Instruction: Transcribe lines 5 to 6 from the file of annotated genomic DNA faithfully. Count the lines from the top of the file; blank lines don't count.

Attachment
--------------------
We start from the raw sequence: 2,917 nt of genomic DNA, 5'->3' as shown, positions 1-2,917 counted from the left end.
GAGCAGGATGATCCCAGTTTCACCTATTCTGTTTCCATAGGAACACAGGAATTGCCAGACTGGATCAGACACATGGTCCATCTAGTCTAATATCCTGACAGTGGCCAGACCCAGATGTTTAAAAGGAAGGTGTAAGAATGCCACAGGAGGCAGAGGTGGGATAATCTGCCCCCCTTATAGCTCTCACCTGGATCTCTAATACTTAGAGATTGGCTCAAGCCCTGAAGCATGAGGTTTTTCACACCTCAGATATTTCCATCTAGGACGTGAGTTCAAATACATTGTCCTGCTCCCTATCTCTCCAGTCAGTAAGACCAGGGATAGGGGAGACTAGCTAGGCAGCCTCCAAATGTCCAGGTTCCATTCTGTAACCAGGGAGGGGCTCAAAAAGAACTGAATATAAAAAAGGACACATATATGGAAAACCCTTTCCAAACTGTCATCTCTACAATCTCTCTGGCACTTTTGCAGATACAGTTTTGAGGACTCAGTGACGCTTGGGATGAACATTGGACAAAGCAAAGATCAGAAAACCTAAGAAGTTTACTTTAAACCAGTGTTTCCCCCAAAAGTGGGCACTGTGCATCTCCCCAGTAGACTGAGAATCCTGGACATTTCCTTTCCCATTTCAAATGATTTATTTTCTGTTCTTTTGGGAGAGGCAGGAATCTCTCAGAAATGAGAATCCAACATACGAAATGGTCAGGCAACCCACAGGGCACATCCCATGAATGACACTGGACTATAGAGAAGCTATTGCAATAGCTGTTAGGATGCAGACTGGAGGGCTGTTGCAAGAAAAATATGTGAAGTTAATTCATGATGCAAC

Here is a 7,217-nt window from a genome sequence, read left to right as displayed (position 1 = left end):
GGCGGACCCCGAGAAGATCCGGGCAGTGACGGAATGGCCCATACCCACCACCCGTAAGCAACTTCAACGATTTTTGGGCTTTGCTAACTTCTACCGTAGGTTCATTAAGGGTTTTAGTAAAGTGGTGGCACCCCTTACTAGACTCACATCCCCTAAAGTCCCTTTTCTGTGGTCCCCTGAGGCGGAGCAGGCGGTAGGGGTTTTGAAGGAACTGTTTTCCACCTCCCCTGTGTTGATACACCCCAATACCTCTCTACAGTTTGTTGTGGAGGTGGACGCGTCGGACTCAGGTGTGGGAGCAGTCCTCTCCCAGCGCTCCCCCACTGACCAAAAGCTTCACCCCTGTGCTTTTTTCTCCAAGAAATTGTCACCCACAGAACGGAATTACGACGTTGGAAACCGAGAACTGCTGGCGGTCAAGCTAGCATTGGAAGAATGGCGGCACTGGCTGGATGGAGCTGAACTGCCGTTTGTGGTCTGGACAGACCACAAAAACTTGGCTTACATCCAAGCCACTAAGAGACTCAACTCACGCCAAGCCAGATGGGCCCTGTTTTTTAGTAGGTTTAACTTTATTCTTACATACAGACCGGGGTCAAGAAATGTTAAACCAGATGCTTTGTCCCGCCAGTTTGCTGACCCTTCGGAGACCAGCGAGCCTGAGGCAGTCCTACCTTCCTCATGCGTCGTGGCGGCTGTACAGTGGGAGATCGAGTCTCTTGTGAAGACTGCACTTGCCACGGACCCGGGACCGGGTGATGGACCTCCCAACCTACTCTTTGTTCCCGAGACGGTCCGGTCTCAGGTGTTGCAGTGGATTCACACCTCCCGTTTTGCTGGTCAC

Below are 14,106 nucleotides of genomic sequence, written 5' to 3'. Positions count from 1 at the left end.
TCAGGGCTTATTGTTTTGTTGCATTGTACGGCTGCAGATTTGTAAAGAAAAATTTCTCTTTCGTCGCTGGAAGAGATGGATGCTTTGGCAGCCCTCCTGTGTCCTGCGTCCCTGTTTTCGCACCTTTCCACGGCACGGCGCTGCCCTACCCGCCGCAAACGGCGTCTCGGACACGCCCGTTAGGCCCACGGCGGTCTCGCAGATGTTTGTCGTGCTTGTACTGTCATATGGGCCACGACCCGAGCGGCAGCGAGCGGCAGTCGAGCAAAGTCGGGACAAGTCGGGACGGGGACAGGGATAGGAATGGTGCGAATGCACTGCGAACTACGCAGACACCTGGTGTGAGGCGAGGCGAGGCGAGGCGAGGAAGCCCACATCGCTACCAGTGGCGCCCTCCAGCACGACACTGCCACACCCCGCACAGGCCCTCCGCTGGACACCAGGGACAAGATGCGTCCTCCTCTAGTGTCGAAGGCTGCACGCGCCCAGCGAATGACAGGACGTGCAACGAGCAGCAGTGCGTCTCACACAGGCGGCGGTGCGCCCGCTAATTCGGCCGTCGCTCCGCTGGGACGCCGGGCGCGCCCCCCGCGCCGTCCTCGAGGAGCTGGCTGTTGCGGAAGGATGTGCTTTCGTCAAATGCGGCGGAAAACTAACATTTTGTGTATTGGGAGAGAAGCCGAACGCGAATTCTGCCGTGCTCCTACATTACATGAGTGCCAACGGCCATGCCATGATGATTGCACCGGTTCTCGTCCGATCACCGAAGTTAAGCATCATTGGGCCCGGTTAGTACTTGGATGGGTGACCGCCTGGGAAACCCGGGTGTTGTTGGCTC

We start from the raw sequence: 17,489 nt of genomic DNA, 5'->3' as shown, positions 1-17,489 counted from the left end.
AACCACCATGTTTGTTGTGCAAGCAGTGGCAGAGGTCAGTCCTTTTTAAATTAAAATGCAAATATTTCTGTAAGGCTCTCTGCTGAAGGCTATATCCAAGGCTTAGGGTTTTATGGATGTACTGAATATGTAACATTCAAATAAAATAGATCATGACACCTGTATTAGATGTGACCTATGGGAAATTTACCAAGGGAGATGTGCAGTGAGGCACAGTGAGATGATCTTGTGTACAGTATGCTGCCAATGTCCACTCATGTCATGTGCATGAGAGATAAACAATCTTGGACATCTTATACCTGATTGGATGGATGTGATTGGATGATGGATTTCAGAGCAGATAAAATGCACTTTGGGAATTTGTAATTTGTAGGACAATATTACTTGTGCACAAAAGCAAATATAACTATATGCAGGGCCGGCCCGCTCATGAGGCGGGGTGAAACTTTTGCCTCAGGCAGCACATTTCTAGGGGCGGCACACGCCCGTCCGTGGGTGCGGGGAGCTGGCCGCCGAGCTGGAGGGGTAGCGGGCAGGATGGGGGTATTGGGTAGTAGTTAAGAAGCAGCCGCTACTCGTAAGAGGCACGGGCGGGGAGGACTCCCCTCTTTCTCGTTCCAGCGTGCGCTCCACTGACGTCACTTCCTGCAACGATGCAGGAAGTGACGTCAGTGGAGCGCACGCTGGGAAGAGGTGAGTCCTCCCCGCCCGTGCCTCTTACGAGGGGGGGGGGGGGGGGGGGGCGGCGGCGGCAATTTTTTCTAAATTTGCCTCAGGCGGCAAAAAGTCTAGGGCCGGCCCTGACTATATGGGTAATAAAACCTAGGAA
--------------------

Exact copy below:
Below are 14,106 nucleotides of genomic sequence, written 5' to 3'. Positions count from 1 at the left end.
TCAGGGCTTATTGTTTTGTTGCATTGTACGGCTGCAGATTTGTAAAGAAAAATTTCTCTTTCGTCGCTGGAAGAGATGGATGCTTTGGCAGCCCTCCTGTGTCCTGCGTCCCTGTTTTCGCACCTTTCCACGGCACGGCGCTGCCCTACCCGCCGCAAACGGCGTCTCGGACACGCCCGTTAGGCCCACGGCGGTCTCGCAGATGTTTGTCGTGCTTGTACTGTCATATGGGCCACGACCCGAGCGGCAGCGAGCGGCAGTCGAGCAAAGTCGGGACAAGTCGGGACGGGGACAGGGATAGGAATGGTGCGAATGCACTGCGAACTACGCAGACACCTGGTGTGAGGCGAGGCGAGGCGAGGCGAGGAAGCCCACATCGCTACCAGTGGCGCCCTCCAGCACGACACTGCCACACCCCGCACAGGCCCTCCGCTGGACACCAGGGACAAGATGCGTCCTCCTCTAGTGTCGAAGGCTGCACGCGCCCAGCGAATGACAGGACGTGCAACGAGCAGCAGTGCGTCTCACACAGGCGGCGGTGCGCCCGCTAATTCGGCCGTCGCTCCGCTGGGACGCCGGGCGCGCCCCCCGCGCCGTCCTCGAGGAGCTGGCTGTTGCGGAAGGATGTGCTTTCGTCAAATGCGGCGGAAAACTAACATTTTGTGTATTGGGAGAGAAGCCGAACGCGAATTCTGCCGTGCTCCTACATTACATGAGTGCCAACGGCCATGCCATGATGATTGCACCGGTTCTCGTCCGATCACCGAAGTTAAGCATCATTGGGCCCGGTTAGTACTTGGATGGGTGACCGCCTGGGAAACCCGGGTGTTGTTGGCTC